FDA approves opioid overdose nasal spray

The Food and Drug Administration (FDA) approved the first nasal spray version of naloxone Wednesday as an emergency life-saving treatment for opioid overdose.

The nasal spray can be used on both children and adults and can reverse the effects of an opioid overdose. Also known as Narcan, naloxone was previously approved in injectable forms, which posed a risk due to contaminated needles.

The new nasal version not only eliminates that risk but also can be easily administered by anyone and delivers consistently adequate levels of the medication. After administering the spray, individuals are urged to seek additional medical care.

Narcan was fast-tracked and given priority review by the FDA.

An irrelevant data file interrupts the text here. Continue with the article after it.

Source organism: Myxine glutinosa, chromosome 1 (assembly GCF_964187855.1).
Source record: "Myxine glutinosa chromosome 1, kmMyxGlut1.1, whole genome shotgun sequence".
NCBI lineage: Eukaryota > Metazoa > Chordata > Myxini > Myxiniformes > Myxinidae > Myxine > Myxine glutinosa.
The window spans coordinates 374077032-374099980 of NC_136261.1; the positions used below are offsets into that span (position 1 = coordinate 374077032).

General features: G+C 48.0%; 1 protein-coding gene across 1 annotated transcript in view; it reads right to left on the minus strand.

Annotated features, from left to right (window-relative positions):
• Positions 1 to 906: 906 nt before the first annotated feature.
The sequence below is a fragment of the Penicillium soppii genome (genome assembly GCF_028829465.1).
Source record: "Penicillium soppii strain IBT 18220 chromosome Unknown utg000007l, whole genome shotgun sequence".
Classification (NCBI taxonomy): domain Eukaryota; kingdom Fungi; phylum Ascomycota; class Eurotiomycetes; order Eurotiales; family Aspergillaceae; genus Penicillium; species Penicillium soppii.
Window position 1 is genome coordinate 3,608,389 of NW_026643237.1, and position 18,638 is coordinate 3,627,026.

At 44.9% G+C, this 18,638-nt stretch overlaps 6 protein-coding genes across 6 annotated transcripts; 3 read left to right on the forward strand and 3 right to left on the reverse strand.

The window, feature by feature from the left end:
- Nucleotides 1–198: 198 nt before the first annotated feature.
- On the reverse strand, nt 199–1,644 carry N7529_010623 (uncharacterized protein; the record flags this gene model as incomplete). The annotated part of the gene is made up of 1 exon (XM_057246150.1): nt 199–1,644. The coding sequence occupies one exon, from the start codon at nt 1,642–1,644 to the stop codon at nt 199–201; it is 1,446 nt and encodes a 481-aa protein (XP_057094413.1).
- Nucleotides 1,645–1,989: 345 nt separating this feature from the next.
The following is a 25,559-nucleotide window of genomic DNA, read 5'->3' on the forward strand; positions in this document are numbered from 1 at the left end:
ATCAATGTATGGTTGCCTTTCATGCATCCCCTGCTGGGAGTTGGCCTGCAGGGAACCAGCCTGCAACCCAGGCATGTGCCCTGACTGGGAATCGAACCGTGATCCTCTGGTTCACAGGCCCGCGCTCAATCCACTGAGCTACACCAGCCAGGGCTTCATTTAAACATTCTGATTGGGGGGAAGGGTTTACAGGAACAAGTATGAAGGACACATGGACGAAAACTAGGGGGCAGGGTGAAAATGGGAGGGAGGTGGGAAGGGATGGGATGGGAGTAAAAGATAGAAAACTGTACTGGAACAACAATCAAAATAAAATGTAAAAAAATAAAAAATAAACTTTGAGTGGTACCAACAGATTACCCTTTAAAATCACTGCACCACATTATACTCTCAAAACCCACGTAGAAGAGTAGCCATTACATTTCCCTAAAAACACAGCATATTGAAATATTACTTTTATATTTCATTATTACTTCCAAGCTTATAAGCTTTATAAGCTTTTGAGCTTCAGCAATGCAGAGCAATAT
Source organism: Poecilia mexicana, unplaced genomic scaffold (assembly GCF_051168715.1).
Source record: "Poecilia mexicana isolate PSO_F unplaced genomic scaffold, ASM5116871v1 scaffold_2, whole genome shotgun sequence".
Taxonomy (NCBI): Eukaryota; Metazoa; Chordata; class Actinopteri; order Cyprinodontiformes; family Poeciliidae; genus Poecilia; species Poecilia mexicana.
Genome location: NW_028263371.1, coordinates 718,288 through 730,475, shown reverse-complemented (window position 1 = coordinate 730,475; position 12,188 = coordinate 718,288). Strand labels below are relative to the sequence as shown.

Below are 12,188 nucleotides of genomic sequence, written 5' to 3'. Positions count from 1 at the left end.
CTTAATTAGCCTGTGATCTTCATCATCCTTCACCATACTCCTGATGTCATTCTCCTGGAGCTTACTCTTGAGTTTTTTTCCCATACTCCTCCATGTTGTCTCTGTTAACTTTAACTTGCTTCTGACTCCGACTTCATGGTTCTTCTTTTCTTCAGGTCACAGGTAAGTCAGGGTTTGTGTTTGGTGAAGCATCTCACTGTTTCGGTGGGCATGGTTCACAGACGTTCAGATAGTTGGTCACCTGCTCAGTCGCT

“Combating the opioid abuse epidemic is a top priority for the FDA,” Acting FDA Commissioner Stephen Ostroff said. “We cannot stand by while Americans are dying. While naloxone will not solve the underlying problems of the opioid epidemic, we are speeding to review new formulations that will ultimately save lives that might otherwise be lost to drug addiction and overdose.”

The CDC reports that 44 individuals in the United States die from prescription drug overdoses every day with even more becoming addicted to the painkillers. Opioids, such as oxycodone and morphine, are prescription drugs used to treat pain.

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